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'Cloud of suspicion' is lifted

A five-year federal investigation finds no corruption at the Hillsborough County Courthouse.

Published September 7, 2006

TAMPA - A five-year federal investigation into alleged corruption at the Hillsborough County Courthouse concluded recently with no findings of wrongdoing by current judges or court employees.

In an Aug. 29 letter to Chief Judge Manuel Menendez, U.S. Attorney Paul Perez agreed it was time to lift "the cloud of suspicion" and restore the public's confidence in the justice system.

The investigation, Perez said, unearthed "no credible evidence of 'courthouse corruption' within the 13th Judicial Circuit."

Perez would not disclose Wednesday what allegations the FBI and Florida Department of Law Enforcement had investigated.

He and Menendez said the letter marking the end of the probe was written primarily to reassure the public, but also was directed to the local news media, particularly the Tampa Tribune.

Both the St. Petersburg Times and the Tribune have written stories about courthouse troubles in recent years. But the chief judge said the Tribune portrayed the federal inquiry as a "giant investigation" into corruption by stringing together unrelated events at the courthouse and Hillsborough Sheriff's Office.

A time line accompanying a Tribune story last year included former State Attorney Harry Lee Coe's suicide, former Circuit Judge Ed Ward's alleged sexual misconduct and an accidental prescription drug overdose by a friend of ousted Maj. Rocky Rodriguez as part of "a series of scandals" that led to the corruption investigation.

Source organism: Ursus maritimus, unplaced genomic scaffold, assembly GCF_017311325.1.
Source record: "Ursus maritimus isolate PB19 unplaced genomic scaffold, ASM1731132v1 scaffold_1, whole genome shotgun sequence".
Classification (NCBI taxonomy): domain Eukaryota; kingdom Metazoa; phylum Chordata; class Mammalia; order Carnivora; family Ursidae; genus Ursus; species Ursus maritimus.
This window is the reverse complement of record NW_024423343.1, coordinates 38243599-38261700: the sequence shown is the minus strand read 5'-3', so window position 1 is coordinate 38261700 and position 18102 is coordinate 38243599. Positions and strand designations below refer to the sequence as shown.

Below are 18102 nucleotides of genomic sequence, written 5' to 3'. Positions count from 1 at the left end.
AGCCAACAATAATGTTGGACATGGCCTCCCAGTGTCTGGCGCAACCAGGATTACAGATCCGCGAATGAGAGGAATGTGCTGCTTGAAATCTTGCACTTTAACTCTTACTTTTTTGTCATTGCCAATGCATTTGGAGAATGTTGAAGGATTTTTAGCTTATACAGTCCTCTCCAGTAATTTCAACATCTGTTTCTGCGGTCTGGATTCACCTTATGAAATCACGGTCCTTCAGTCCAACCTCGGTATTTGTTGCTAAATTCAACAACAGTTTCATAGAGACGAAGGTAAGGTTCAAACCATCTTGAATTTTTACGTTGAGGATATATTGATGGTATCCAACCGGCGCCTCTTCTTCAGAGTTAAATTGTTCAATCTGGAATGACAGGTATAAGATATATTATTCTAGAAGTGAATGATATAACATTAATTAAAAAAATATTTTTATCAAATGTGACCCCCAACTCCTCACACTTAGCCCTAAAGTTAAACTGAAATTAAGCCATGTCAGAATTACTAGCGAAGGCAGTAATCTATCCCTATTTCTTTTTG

The negative coverage persisted even though the people ensnared in past turmoil no longer worked at the courthouse, Menendez said. So when the investigation ended, the chief judge asked for written confirmation of the clean bill of health.

"I want this to be the last chapter," he said.

The man who helped expose some earlier chapters declined comment Wednesday on the close of the investigation.

From September 2001 to May 2002, Circuit Judge Gregory Holder provided information about courthouse corruption to FBI and FDLE investigators.

In November 2002, thinking the FBI had dropped its investigation without filing any charges, he fired off a letter to the U.S. Justice Department that claimed it was ignoring compelling evidence he had provided about a bribe received by another unnamed Tampa judge.

An FBI special agent told reporters then that the investigation was ongoing and had never been halted.

Last year, as he fended off a plagiarism charge that he claimed was payback for his whistle-blower role, Holder named several Tampa officials as targets of the federal investigation during his testimony before the Judicial Qualifications Commission.

The list included Rodriguez and former judges F. Dennis Alvarez and Robert Bonanno. Alvarez, who had been chief judge, retired in July 2001 after the JQC opened an inquiry into his handling of other judges' misconduct.

Bonanno announced his resignation later that year, moments before he was scheduled to appear before a Florida House committee considering his impeachment amid questions about a courthouse affair, the sealing of cases and the purchase of a $450,000 model home.

Though Perez's letter mentions only current employees being cleared by the probe, Menendez said his former colleagues also had been vindicated.

"Otherwise somebody would have been indicted or charged," he said. "I think they looked at it, they found nothing and they closed their file.

"If there is such a thing as a cloud hanging over the courthouse, hopefully it's blown away and gone somewhere else for a while," the judge continued. "This is a good place, it's not tainted and we just wanted to get that message out one more time."

Circuit Judge Debra Behnke, a veteran member of the Hillsborough bench, said most courthouse employees were too new to remember the problems of the past.

"We've moved on," she said.

Colleen Jenkins can be reached at 813 226-3337 or

[Last modified September 7, 2006, 01:21:08]

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